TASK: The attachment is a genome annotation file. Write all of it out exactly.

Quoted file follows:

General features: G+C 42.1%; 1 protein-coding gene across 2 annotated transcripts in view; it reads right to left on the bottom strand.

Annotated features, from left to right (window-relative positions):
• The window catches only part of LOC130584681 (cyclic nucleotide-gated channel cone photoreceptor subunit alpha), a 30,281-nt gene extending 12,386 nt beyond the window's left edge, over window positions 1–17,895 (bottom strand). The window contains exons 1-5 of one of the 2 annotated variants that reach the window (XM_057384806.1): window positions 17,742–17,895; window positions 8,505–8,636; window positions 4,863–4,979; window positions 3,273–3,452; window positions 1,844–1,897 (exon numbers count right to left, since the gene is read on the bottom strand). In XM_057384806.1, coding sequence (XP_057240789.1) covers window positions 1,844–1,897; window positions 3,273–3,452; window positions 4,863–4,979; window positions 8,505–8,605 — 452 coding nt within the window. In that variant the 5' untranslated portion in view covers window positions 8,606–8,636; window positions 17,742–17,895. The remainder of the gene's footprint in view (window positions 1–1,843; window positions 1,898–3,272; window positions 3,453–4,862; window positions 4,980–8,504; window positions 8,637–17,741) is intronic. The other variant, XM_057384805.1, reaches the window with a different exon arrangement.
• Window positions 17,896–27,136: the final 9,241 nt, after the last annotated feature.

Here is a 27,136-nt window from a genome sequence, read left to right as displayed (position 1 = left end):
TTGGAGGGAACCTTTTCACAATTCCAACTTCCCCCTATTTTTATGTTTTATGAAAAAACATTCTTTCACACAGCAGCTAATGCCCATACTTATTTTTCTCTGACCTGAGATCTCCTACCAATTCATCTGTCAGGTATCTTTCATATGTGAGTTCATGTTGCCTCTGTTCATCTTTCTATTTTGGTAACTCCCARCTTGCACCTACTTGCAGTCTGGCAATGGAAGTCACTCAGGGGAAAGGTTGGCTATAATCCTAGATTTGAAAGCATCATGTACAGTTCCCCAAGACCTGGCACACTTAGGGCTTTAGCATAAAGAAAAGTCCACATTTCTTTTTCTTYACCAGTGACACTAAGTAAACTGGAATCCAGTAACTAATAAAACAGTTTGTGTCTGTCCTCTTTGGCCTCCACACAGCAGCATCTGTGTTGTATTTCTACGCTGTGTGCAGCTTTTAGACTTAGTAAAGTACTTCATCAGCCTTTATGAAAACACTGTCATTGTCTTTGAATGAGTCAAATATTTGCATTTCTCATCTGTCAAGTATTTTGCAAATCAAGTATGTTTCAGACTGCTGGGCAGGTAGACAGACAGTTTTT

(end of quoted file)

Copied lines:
General features: G+C 42.1%; 1 protein-coding gene across 2 annotated transcripts in view; it reads right to left on the bottom strand.

Annotated features, from left to right (window-relative positions):
• The window catches only part of LOC130584681 (cyclic nucleotide-gated channel cone photoreceptor subunit alpha), a 30,281-nt gene extending 12,386 nt beyond the window's left edge, over window positions 1–17,895 (bottom strand). The window contains exons 1-5 of one of the 2 annotated variants that reach the window (XM_057384806.1): window positions 17,742–17,895; window positions 8,505–8,636; window positions 4,863–4,979; window positions 3,273–3,452; window positions 1,844–1,897 (exon numbers count right to left, since the gene is read on the bottom strand). In XM_057384806.1, coding sequence (XP_057240789.1) covers window positions 1,844–1,897; window positions 3,273–3,452; window positions 4,863–4,979; window positions 8,505–8,605 — 452 coding nt within the window. In that variant the 5' untranslated portion in view covers window positions 8,606–8,636; window positions 17,742–17,895. The remainder of the gene's footprint in view (window positions 1–1,843; window positions 1,898–3,272; window positions 3,453–4,862; window positions 4,980–8,504; window positions 8,637–17,741) is intronic. The other variant, XM_057384805.1, reaches the window with a different exon arrangement.
• Window positions 17,896–27,136: the final 9,241 nt, after the last annotated feature.

Here is a 27,136-nt window from a genome sequence, read left to right as displayed (position 1 = left end):
TTGGAGGGAACCTTTTCACAATTCCAACTTCCCCCTATTTTTATGTTTTATGAAAAAACATTCTTTCACACAGCAGCTAATGCCCATACTTATTTTTCTCTGACCTGAGATCTCCTACCAATTCATCTGTCAGGTATCTTTCATATGTGAGTTCATGTTGCCTCTGTTCATCTTTCTATTTTGGTAACTCCCARCTTGCACCTACTTGCAGTCTGGCAATGGAAGTCACTCAGGGGAAAGGTTGGCTATAATCCTAGATTTGAAAGCATCATGTACAGTTCCCCAAGACCTGGCACACTTAGGGCTTTAGCATAAAGAAAAGTCCACATTTCTTTTTCTTYACCAGTGACACTAAGTAAACTGGAATCCAGTAACTAATAAAACAGTTTGTGTCTGTCCTCTTTGGCCTCCACACAGCAGCATCTGTGTTGTATTTCTACGCTGTGTGCAGCTTTTAGACTTAGTAAAGTACTTCATCAGCCTTTATGAAAACACTGTCATTGTCTTTGAATGAGTCAAATATTTGCATTTCTCATCTGTCAAGTATTTTGCAAATCAAGTATGTTTCAGACTGCTGGGCAGGTAGACAGACAGTTTTT